A blog by George Engel

VOD vs DVD: Battle Royal Cage Match or Bridge on a Saturday Night?

When I sat down to watch Paycheck, as well as other films, I watched it on my Google TV receiver. I downloaded it through Amazon.com, and enjoyed the high quality video that I was able to access. This is an amazing feat compared to the quality of streaming video just a few years ago. My question is, “How does it stand up against the DVD, or more specifically, the Blu-ray DVD?”

I would say that the first round goes to the DVD in this battle because of lack of quality. Apple TV, at this time, only streams 720p. However, new innovations with Google TV and other devices like the PS3 allow streaming in 1080i. Because of this, Video on demand (VOD) services like Netflix or Amazon, are now capable of matching the video and sound quality of a Blu-ray disc and player. (See http://www.wired.com/gadgetlab/2010/10/netflix-ps3-streaming-app-adds-hd-surround-sound-ditches-disc/ ) This seems to mean that the battle is even between the two services. So if the image quality is the same, which one would have the greater advantage? This comes down to time of delivery. To watch a DVD, if you do not already own it, you must get in your vehicle of choice, for me that would be a Dodge Ram 1500, and travel to your local DVD retailer or Redbox distributor and either purchase or rent the DVD. This takes time, expends fuel, and generally makes my popcorn go cold. For me, this means at least a 1.5 hour round trip as I live in the middle of nowhere. Now, this is where the VOD service has a distinct advantage, quick downloads. Notice that I did not say, “instantaneous download.” A VOD device typically takes a few minutes to download a complete movie, which is much more convenient that a 1.5 hour drive. In the end, I believe that the VOD service will eventually win this competition, under current technological restraints.

Now, is this battle between the VOD and DVD a “Red Queen” or will the battle follow the laws of increasing returns? The classic example of increasing returns involves the victory of the VHS system over the Betamax. A more recent example may be the Blu-ray versus HD DVD battle, where the HD-DVD quickly surrendered to Sony’s mighty Blu-ray sword. In the VOD vs DVD battle, I do not believe one will win out over the other. For the near future, both will be running in place while competing against one another for the greater market share, which at this time, the DVD is winning by the fact that it has been around so much longer. This would indicate, instead that they may be experiencing the “Red Queen” phenomenon. A Red Queen occurs when two products so fiercely compete against each other that they out pace all other competitors for the market share. Dr. David Thornburg, of the Thornburg Center for Space Exploration, cites the PC and Apple computer battle is an example of this.

This is an ongoing battle between two different video delivery formats. However, if they follow the McLuhan Tetrad model that I mentioned in an earlier post, they may be eventually replaced by a different technology. However, as the power of the Internet grows in scope, for this Battle Royale, the VOD service may ultimately win in the end. As technology becomes more and more integrated into our lives, we are becoming more accustomed to the “on demand” service like the VOD offers. We can now watch movies on our tvs, our pcs, and even our smart phones. With these devices, our choices and demands for entertainment are growing. There can be only one conclusion, this is no Saturday afternoon at the bridge table; this is a battle royal cage match!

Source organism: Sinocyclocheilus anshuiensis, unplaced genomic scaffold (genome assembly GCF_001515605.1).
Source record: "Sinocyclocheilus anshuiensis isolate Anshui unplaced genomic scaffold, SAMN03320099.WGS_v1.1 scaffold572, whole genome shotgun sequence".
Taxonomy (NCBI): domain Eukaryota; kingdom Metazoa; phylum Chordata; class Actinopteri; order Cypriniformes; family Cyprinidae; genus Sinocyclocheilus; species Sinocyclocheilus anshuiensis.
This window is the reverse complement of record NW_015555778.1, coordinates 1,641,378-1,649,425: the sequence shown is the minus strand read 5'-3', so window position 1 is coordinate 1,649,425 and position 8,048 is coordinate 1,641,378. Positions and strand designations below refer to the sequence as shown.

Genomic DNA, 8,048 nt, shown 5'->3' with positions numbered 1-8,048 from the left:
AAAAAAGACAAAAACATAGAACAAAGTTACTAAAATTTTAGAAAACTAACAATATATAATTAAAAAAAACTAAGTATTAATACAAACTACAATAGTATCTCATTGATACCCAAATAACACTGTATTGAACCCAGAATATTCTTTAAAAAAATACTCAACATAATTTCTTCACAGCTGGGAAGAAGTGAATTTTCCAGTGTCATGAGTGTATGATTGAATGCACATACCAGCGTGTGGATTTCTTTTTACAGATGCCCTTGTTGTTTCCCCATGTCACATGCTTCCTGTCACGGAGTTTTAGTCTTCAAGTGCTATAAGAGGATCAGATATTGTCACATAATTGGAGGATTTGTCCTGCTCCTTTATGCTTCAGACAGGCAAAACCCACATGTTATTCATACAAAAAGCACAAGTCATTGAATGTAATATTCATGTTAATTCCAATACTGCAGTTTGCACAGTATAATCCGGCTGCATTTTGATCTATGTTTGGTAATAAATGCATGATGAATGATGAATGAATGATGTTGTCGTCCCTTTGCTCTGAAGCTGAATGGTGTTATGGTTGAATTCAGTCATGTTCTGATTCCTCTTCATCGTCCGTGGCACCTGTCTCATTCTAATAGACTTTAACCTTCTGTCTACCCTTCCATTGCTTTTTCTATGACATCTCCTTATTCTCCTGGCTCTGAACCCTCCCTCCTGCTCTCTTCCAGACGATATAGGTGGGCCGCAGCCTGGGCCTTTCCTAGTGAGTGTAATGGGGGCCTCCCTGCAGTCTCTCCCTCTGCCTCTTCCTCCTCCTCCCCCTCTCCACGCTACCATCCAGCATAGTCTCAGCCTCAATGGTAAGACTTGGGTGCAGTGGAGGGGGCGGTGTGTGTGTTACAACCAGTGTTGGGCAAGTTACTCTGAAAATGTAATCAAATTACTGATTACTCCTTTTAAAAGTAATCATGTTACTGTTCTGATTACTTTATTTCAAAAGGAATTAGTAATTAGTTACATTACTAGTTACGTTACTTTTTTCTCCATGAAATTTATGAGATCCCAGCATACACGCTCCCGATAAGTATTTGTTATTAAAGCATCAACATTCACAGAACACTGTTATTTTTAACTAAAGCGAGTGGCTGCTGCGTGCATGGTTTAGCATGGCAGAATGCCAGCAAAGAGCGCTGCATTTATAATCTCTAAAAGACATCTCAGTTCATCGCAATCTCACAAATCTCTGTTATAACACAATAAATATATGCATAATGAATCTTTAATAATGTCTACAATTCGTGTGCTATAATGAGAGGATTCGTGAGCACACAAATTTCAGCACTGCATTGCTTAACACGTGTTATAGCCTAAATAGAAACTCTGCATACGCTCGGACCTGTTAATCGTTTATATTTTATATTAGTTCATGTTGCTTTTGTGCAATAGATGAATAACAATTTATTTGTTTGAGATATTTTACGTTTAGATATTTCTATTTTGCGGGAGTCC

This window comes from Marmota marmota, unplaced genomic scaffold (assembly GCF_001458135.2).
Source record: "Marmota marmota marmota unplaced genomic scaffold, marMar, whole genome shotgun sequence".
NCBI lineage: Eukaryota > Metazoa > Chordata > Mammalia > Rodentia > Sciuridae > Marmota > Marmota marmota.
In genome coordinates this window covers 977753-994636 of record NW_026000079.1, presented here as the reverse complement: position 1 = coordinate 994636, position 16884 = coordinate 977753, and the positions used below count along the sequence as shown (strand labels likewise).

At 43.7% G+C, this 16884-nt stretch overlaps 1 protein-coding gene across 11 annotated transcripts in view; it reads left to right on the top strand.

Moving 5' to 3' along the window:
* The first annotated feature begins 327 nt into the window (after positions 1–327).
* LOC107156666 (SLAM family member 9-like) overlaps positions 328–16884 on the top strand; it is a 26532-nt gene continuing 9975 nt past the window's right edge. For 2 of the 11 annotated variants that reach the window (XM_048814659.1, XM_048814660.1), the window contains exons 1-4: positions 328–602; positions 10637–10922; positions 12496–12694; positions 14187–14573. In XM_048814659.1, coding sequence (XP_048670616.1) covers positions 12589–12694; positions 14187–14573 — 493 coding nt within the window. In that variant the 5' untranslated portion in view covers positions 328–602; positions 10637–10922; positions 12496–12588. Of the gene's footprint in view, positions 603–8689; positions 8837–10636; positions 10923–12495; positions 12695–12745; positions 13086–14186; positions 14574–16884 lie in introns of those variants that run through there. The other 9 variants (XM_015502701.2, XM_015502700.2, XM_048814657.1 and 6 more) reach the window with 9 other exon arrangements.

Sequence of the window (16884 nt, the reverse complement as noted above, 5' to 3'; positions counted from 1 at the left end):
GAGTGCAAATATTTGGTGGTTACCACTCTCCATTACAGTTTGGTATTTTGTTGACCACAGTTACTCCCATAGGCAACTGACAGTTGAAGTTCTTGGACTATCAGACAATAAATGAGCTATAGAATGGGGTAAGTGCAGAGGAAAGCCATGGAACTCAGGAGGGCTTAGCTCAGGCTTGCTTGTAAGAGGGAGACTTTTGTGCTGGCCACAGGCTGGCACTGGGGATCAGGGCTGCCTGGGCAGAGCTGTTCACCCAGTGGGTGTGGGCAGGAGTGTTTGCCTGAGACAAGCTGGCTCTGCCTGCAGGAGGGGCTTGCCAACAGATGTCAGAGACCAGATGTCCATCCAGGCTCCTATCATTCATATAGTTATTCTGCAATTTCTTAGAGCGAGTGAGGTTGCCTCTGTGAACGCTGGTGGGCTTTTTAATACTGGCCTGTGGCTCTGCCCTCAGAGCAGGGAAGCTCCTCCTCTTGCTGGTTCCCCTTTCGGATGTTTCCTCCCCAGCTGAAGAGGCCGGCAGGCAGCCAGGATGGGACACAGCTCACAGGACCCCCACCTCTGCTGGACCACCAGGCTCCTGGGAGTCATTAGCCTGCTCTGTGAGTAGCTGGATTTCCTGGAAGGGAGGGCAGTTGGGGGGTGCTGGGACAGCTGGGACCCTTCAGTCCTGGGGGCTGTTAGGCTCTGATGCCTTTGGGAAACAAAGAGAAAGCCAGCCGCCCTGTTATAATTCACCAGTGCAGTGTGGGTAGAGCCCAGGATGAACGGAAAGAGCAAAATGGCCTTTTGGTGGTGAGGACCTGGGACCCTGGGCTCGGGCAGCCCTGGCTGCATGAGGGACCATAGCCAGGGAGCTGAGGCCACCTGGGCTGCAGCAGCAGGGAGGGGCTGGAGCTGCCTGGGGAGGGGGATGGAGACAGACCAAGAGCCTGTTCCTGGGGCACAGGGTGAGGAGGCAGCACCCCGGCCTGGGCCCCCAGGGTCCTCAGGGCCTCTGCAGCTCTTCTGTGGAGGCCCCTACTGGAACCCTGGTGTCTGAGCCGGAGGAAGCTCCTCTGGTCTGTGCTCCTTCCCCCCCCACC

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4 responses

  1. LOren

    George,

    What a great extended metaphor of the “battle” between VOD and DVD!

    Your point about the available technology 720p vs 1020i is a valid one. The image quality of technology affects not just the image as presented on the media (DVD vs. VOD) but also the equipment used for playback. As a consumer, we all make decisions based on present circumstances, with a look toward future changes. In my case, the technology I have available for playback, far exceeds the technology I am able to receive in streaming, which affects my choice of DVD over VOD….for the present time. I believe the tables are turning, however, and it won’t be very long before image quality in streaming media will equal that of which I have for playback. At which time my decision may change. And, of course, I only live minutes from either an independently-owned video store, or a franchise, and drive past both on the way home each day. An hour and a half makes a huge difference!

    February 10, 2011 at 9:33 PM

  2. Erin

    In addition, the availability of rental stores…the Blockbuster by my house went out of business so in the future I think our options will be to buy the DVD or stream it.

    February 11, 2011 at 8:51 PM

  3. bluejfm

    George,

    Very insightful post. As the quality for VOD improves and the number of users increase, the growing concern will become the amount of bandwidth being used. Cable companies will be playing huge role in this as they have the ability to control bandwidth and are fearful of losing profits.

    As far as Blockbuster, I worked at BB and never would have imagined they would be in the position they are. They have always been more reactive than proactive and it has finally caught up with them. Unfortunately, BB will cease to exist before too long.

    Jeff

    February 12, 2011 at 10:17 PM

  4. Orit

    George,

    Great post with good examples! As long as there is a competition, consumers will be the winners!
    Orit

    February 14, 2011 at 11:55 AM

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